5. Repurpose, dump old stuff. Rather than buy new stuff, old stuff can be repurposed, especially furniture, which can be done on your own (if you are handy with a hammer and a saw). You can also have these commissioned (reupholstery or redesigning) but they’re bound to be cheaper than buying brand new stuff. This way, you still get the feeling of newness with less cost for stuff that has been around for decades. But for stuff that no longer function, don’t think twice. Take it to the recycle bin or sell it to the local junk shop rather than leave it at home to gather dust and take up space.

And lastly, 

6. STOP BUYING STUFF YOU DON’T NEED! Mainly, this is the culprit in this entire mess. No matter how much temptation it is to buy stuff on sale, if there’s no need for it, don’t go for it. I watched one episode where Lisa (back up host) suggested to one mom that she could just save the money that she would have spent bringing home toys for her kids and use it for a family bonding vacation. Not a bad idea, right? I might take a page from that book. 🙂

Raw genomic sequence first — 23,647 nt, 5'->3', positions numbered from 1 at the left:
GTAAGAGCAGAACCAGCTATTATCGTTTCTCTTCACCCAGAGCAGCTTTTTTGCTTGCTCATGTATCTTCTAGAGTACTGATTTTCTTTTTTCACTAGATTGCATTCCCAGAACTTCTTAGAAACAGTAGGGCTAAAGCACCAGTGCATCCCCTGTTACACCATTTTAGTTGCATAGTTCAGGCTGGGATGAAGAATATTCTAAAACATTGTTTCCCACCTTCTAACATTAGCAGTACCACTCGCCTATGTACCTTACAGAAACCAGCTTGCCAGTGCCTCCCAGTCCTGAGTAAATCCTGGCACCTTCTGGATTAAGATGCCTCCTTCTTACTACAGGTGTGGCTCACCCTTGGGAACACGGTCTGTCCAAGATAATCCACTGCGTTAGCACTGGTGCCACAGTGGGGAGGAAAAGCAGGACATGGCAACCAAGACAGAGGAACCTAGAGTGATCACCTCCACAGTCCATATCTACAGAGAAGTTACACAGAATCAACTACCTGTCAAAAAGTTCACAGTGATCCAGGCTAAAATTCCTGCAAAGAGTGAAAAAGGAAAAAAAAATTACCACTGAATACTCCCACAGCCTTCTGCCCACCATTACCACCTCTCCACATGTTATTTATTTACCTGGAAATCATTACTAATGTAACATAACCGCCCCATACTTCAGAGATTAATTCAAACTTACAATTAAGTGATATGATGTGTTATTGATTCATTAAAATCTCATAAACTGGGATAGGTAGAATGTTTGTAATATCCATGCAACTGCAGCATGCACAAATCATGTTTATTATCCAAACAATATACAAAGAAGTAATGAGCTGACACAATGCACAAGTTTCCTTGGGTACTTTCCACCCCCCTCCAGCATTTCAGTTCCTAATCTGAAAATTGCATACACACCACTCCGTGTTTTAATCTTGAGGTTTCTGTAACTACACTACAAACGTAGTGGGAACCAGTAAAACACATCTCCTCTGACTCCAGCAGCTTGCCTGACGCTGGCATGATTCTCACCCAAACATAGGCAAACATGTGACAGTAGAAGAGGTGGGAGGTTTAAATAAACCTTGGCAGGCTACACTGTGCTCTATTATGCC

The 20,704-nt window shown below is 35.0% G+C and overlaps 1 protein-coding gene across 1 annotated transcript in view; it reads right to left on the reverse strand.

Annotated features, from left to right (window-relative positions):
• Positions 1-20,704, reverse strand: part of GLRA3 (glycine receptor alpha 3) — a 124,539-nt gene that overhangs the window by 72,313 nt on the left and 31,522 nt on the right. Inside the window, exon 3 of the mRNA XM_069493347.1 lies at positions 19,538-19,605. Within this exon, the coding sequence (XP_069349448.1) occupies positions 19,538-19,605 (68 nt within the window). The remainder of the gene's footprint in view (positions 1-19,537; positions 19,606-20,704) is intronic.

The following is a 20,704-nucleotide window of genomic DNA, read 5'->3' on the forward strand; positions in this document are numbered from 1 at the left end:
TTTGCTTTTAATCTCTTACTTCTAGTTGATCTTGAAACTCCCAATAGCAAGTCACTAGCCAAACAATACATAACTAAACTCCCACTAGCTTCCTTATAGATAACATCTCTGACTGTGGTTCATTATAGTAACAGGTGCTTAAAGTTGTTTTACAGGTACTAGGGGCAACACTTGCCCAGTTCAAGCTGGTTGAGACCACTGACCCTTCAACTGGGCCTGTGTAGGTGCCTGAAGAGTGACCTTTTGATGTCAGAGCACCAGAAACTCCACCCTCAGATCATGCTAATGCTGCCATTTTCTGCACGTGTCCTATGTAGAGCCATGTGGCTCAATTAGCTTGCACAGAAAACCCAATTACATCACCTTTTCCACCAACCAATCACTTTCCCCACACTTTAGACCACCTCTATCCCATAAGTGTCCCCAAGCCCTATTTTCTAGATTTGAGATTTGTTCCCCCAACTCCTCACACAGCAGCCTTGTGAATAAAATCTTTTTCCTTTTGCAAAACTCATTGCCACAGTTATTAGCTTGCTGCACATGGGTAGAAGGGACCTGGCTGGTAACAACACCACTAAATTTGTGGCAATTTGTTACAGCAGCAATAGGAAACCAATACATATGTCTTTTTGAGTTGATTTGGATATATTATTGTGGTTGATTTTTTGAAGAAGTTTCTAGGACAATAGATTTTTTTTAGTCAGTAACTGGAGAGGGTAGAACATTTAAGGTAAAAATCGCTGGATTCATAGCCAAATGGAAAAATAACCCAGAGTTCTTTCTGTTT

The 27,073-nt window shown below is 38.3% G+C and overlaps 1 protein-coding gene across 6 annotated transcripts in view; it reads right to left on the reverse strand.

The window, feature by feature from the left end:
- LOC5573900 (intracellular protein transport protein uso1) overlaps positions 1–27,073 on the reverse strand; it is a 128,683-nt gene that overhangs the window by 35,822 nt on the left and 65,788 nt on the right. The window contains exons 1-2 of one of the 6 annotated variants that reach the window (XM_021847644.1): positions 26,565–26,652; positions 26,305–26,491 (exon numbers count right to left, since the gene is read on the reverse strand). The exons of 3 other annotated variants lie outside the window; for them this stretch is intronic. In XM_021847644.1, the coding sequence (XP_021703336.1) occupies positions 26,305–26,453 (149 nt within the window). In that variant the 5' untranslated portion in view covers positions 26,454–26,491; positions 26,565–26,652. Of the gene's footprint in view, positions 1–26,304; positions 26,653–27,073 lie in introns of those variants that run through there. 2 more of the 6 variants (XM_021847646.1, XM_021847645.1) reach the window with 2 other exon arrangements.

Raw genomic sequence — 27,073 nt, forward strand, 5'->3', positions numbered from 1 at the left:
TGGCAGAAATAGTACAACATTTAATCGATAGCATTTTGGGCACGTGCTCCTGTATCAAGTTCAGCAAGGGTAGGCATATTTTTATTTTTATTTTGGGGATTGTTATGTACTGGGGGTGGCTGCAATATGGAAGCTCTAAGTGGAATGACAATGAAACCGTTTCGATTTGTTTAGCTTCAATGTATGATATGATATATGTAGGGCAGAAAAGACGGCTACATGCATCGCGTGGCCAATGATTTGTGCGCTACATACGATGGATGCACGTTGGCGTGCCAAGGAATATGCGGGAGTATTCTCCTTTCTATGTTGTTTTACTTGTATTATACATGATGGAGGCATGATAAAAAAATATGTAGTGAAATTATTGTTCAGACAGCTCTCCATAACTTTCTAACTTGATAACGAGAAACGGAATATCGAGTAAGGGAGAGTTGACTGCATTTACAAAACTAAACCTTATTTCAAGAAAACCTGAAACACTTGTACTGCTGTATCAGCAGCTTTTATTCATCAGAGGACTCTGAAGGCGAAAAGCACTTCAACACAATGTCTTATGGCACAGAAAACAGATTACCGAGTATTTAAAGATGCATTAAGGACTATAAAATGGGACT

So, I realize that I still have a long way to go before I finally achieve the clean house transformation that I dream of but at least I’m making a start and am willing to change my ways to reach that goal. That should count for something, right? RIGHT?

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3 thoughts on “Things I learned from Clean House